Now I’m not suggesting you train solely eccentrically. But what I am suggesting is that you take advantage of your body’s potential to handle more weight while still completing the full movement.

 

As discussed earlier, you can handle 1.75 times more weight when training eccentrically! The great thing about this is that it allows you work out at a higher intensity. Higher intensity means greater stress, which means greater adaption.

Now here comes the magic – The anabolic response from the heavy load forces greater recruitment of muscle fibres, which will allow you to move more weight on the concentric (Upward) motion of the lift = Basically resulting in a

noticeable increase in strength.

 

 

 

 

2. Greater Muscle Damage:

 

As harrowing as it sounds, this is what we’re aiming for when we’re working out. Tearing our muscles apart, so they can in turn, grow back bigger and stronger.

 

The difference here is that we are going to use heavy weight and we’re not going to focus on the concentric motion of the lift. In fact, more so often than not the concentric motion of the lift will be easier than the heavy eccentric.

 

There are two options to train in this style:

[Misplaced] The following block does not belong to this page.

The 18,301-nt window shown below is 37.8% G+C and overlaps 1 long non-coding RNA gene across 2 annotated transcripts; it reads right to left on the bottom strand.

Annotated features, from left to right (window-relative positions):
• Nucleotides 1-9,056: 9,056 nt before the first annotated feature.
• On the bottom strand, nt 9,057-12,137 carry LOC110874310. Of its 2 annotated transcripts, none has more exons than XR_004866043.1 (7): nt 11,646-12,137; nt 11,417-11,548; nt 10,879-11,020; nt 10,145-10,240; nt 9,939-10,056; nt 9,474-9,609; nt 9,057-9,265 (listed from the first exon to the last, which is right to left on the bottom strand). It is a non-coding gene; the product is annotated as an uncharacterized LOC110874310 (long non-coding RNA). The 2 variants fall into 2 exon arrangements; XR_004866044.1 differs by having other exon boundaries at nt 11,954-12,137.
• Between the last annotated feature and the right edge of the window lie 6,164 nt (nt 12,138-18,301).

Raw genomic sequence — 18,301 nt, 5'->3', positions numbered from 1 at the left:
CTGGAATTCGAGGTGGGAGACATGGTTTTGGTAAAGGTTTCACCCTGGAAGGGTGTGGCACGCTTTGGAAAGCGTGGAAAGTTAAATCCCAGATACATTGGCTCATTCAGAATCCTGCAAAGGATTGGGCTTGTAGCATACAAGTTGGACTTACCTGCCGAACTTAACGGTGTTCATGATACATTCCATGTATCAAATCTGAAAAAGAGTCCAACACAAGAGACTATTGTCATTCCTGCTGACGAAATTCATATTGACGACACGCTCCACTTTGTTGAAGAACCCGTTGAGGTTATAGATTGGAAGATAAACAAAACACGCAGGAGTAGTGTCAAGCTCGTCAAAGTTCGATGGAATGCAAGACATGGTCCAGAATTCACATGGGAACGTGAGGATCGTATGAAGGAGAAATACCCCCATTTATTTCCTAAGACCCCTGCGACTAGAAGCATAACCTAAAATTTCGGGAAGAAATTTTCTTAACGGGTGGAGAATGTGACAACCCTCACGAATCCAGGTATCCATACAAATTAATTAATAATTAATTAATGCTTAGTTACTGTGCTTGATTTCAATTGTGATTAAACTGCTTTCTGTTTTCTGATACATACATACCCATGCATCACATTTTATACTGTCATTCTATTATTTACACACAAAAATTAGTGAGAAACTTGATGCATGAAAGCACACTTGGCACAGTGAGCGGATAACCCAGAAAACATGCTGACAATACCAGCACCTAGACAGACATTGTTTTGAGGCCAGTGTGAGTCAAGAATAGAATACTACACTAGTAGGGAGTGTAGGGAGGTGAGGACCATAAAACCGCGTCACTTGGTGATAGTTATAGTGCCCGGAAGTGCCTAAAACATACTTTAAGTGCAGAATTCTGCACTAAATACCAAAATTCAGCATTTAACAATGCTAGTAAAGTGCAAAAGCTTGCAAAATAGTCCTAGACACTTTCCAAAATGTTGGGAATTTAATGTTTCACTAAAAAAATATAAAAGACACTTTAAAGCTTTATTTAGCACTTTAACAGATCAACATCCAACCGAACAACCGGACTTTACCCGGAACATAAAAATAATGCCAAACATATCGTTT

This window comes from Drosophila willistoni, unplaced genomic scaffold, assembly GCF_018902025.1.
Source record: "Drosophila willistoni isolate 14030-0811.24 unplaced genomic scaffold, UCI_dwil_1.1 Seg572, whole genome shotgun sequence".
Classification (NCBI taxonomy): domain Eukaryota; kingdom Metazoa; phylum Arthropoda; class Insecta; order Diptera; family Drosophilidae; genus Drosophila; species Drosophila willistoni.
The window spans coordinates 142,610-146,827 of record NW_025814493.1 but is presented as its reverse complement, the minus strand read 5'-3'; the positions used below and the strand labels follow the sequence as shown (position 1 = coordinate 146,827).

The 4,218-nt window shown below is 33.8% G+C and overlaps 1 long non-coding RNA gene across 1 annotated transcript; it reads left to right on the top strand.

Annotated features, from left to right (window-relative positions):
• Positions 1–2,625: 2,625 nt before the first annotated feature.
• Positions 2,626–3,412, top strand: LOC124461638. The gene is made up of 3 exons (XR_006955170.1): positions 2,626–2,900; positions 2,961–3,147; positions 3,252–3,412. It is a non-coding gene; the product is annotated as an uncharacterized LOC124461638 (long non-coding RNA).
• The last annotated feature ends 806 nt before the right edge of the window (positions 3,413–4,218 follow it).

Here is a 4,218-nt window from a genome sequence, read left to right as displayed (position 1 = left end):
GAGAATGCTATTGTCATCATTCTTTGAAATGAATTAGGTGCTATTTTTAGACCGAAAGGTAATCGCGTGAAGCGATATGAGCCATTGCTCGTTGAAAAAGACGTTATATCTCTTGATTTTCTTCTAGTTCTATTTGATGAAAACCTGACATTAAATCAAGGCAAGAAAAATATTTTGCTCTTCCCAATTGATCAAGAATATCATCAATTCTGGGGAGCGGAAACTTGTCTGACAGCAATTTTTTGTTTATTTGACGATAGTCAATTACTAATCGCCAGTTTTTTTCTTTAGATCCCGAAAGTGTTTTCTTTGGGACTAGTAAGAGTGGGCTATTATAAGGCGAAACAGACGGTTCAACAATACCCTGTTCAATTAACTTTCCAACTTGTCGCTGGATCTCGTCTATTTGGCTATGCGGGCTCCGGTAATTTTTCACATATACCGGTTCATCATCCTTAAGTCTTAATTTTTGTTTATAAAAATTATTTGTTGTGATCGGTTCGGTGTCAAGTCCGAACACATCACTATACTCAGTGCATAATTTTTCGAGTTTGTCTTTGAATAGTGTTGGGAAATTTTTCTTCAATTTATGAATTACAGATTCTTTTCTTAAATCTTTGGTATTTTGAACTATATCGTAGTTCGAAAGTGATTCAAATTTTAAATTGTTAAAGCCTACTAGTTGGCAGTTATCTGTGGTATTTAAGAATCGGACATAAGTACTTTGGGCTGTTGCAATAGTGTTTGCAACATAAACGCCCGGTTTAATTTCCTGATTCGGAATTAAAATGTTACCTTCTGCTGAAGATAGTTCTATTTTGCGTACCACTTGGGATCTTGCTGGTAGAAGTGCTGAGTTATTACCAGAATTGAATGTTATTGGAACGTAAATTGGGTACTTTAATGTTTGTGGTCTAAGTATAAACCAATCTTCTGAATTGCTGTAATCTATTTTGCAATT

1. The most popular is to have a training partner/spotter to pull you through the concentric part of the lift.

  2. If you have no training partner, you can use lifting aids such as elastic bands and chains.

 

Emphasising the eccentric portion of your lift whilst still performing the full lift on your own, will lead to even greater muscle development and in turn strength, power and connective tissue.

 

 

3. STRONGER Tendons and Connective Tissues

 

Sometimes we don’t stop to think about training more than just our muscles when we’re in the gym. Eccentric (Negative) training is a great way to strengthen your Tendons & Connective Tissues. By strengthening more than just your muscles, you’ll notice much more of an increase in your overall strength.

 

 

4. Increase in overall Flexibility:

 

A select few relate us lifters as un-flexible people, when in actuality, if the “lifting” is performed correctly then flexibility is damn sure to follow!

 

We already know that when you’re performing the negative portion of your lift, you’re lengthening your muscles – This in turn is increasing the sarcomeres within the muscle and promoting extra flexibility!

 

If that doesn’t sound believable, then follow our Negatively Positive training plan.

 

 

 

 

Conclusion

 

Negative styles of training should be a part of every bodies training routine, the benefits it provides are a good enough reason, and I personally have experienced nothing but results since incorporating this style of training in to my work outs.

 

Now I don’t suggest this type of training whilst on a caloric deficit – but I definitely suggest it, if your focus is to build solid mass, power, and strength. Remember to keep in mind that although you save energy during eccentric training, you are still doing huge amounts of damage to your muscle fibers, which basically means longer recovery times.

 

All in all, if you're not currently implementing negative training into your routines, go and do so!